lolaraincoat: (crappie)
I was driving from campus to the gym on the only highway that cuts through the middle of Our Fair City, just before rush hour. Traffic was heavy enough that I'd just come to a halt, in the perpetual traffic jam that marks the end of the highway as it empties out onto the street in midtown. Suddenly there was a big jolt and a loud noise: I'd been rear-ended.

I pulled over to the very narrow side of the highway and so did the person who rear-ended me. She got out of her car (a nicer and more recently produced Honda than the Honda I was driving) and carefully edged her way along the shoulder, to lean into my window. She turned out to be a small young woman in very large sunglasses. "Hello!" she said, "I'm so sorry! I fell asleep!"

So I called the cops, and then we exchanged information, and then we inspected the damage, of which there wasn't any, and then I insisted that we stay there and wait for the cops anyway, and then we waited some more, and then three tow trucks showed up in quick succession, each with disappointed tow truck drivers who, upon seeing the no real damage, assured us that there was no point in waiting around for the cops and that we should just go away to the accident-reporting site. The last of these was still arguing about it when a cop did finally appear. The nice young woman told him the same story she'd told me, including the crucial words "I fell asleep."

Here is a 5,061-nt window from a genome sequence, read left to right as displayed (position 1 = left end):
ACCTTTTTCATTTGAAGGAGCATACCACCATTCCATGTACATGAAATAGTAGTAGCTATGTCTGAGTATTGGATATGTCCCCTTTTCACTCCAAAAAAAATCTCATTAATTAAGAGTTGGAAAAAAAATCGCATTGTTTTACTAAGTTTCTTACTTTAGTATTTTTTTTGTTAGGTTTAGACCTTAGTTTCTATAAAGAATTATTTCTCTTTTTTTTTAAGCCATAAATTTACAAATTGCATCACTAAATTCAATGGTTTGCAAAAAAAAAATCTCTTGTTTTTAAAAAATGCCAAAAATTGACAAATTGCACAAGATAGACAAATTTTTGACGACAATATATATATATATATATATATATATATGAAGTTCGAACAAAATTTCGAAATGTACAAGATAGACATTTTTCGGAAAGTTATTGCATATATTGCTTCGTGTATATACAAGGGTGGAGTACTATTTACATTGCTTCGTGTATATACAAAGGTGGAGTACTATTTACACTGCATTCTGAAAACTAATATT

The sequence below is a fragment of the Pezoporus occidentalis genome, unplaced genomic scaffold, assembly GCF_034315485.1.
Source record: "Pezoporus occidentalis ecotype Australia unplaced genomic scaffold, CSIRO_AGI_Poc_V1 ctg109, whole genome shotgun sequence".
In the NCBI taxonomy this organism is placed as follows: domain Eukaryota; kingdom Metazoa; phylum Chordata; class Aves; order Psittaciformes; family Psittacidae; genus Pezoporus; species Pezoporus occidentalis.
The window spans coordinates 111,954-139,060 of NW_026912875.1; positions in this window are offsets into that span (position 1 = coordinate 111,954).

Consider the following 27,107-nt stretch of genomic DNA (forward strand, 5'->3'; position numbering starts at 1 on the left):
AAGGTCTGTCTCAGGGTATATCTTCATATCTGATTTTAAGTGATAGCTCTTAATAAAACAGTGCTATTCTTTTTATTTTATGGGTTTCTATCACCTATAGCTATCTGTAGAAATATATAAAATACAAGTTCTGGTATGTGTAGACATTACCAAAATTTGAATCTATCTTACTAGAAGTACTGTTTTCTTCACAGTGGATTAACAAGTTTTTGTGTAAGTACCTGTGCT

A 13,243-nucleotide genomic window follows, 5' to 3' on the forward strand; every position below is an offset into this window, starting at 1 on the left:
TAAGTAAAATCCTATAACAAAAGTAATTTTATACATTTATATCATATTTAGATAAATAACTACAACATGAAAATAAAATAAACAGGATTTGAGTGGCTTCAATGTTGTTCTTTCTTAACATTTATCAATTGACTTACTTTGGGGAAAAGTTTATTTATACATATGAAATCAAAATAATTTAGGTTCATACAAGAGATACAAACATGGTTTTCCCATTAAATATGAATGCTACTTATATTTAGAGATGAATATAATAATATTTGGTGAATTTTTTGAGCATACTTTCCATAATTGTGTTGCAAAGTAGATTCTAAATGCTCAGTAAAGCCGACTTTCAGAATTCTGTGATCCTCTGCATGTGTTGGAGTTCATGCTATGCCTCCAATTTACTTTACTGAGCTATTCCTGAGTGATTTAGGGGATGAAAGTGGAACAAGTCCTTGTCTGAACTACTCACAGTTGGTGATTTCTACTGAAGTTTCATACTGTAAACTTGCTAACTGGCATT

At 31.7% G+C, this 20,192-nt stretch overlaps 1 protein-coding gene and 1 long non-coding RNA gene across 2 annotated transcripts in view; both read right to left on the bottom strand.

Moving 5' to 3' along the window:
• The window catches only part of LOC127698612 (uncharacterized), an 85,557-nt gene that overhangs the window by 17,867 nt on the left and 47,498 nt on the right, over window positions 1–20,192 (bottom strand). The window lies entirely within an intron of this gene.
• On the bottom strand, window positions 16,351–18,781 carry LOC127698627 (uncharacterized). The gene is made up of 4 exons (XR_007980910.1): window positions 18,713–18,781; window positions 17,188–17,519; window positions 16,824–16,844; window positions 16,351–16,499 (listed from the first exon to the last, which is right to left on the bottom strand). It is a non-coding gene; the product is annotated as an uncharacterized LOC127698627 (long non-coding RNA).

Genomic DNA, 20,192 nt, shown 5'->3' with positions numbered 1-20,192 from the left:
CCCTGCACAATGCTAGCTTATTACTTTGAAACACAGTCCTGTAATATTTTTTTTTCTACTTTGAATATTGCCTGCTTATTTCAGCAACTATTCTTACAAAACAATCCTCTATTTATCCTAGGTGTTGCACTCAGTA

"Ah," said the cop, and the turned to me and began explaining, at some length, how there was no visible damage and I should just go to the accident reporting center. I said that I understood that and in fact had no intention of even bothering with the accident reporting; I just wanted to make sure that this person, who was falling asleep while driving, did not get behind the wheel of her car again today.

The cop said, yes, that was a good point, and turned to the sleepy young woman, and explained to her at great length that the nice tow truck man was going to tow her car to the nearest parking lot, and she was going to leave the keys with the cops. She wasn't very happy about it, but he was adamant. The discussion was still going on as I drove away.

So that was ninety minutes of social awkwardness by the side of the road, in the interests of doing the right thing.

Also I appear to have a relatively mild case of food poisoning. So, all in all, not a happy day.

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lolaraincoat

August 2014

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